Organizations have managed information regarding knowledge of employees using processes such as codification, knowledge mapping, network analysis and personalization. Recently, personal knowledge registration (PKR) has become another way of managing this knowledge. Little is known about how organizations support PKR, and how PKR facilitates the flow of information and knowledge. This paper examines how different information management professionals access and use PKR. It is a multiple case study, with 43 semi-structured interviews and an analysis of strategic documents. The purpose is to shed light on strategic intentions with PKR, its collaborative tasks and qualities. A conceptual model was built for this purpose. The aim is to better understand how PKR works and to examine how information on education, training and the skills of employees is managed in organizations. The findings demonstrate that organizational strategies portray elaborate intentions regarding knowledge seeking and sharing, while less emphasis is put on knowledge registration or management. Interviewees expressed lack of appropriate actions to support PKR. Access and use of PKR is limited and the organizations still struggle to manage the PKR of their employees.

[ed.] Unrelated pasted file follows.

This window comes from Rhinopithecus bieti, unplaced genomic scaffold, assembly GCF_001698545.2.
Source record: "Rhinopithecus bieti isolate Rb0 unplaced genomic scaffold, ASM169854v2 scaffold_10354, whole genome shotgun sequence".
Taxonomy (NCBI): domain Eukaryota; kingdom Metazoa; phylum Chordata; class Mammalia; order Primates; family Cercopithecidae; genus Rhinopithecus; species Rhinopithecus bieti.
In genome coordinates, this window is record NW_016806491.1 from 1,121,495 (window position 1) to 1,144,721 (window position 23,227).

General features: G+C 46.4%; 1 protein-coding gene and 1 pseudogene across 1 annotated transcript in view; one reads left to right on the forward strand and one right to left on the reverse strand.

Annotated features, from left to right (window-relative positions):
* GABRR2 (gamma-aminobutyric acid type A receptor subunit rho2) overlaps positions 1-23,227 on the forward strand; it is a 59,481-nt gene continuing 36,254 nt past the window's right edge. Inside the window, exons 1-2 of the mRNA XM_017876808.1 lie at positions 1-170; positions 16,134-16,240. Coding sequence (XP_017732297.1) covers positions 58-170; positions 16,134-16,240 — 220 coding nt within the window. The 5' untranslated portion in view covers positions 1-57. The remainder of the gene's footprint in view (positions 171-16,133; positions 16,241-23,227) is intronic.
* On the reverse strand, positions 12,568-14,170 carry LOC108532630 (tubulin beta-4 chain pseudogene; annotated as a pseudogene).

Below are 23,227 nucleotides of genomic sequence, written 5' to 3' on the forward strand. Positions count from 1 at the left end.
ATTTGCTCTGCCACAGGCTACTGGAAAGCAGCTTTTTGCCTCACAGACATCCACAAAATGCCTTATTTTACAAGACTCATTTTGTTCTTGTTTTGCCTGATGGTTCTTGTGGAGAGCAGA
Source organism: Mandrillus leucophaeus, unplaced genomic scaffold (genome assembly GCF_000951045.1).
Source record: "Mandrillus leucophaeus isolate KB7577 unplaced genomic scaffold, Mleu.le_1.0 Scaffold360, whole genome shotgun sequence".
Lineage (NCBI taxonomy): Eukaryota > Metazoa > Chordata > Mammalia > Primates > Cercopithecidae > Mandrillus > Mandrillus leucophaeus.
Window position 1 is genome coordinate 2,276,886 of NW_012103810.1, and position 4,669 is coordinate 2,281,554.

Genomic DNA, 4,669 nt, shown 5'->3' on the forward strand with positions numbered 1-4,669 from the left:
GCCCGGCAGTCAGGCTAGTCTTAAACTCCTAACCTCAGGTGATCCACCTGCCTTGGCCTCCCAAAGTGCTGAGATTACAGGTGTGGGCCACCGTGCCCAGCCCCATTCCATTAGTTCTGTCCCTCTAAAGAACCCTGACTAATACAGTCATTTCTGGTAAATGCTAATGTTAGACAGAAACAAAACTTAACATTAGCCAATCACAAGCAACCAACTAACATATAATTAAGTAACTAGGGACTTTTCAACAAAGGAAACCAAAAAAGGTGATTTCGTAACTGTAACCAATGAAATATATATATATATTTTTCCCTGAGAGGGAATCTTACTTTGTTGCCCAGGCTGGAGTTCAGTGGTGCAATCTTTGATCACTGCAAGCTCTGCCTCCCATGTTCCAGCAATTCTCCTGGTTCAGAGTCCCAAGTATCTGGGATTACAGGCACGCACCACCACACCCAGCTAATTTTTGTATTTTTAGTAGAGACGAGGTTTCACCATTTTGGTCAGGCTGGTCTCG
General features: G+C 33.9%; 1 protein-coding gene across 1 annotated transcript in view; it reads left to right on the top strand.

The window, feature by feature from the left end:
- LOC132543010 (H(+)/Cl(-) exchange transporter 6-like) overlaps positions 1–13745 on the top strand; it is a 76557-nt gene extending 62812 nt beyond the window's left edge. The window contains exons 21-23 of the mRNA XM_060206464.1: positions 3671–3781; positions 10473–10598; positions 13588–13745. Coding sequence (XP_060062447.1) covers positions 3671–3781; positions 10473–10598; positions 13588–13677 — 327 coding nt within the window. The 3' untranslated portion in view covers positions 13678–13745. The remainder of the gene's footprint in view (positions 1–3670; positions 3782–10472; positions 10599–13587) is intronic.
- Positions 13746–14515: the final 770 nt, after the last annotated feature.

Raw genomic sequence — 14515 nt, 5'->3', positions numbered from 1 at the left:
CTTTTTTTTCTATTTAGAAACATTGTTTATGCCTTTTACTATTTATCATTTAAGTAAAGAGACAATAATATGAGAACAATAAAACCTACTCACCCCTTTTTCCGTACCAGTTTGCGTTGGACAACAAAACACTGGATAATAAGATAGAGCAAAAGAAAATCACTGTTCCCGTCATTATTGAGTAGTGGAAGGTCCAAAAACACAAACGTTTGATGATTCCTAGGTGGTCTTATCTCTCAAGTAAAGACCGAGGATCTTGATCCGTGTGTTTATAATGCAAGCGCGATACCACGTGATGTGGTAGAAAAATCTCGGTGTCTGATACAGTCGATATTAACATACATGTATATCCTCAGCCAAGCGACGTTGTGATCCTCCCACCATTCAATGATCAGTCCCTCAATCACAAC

- Personal knowledge registration (PKR)
- Knowledge management
- Information management
- Training strategies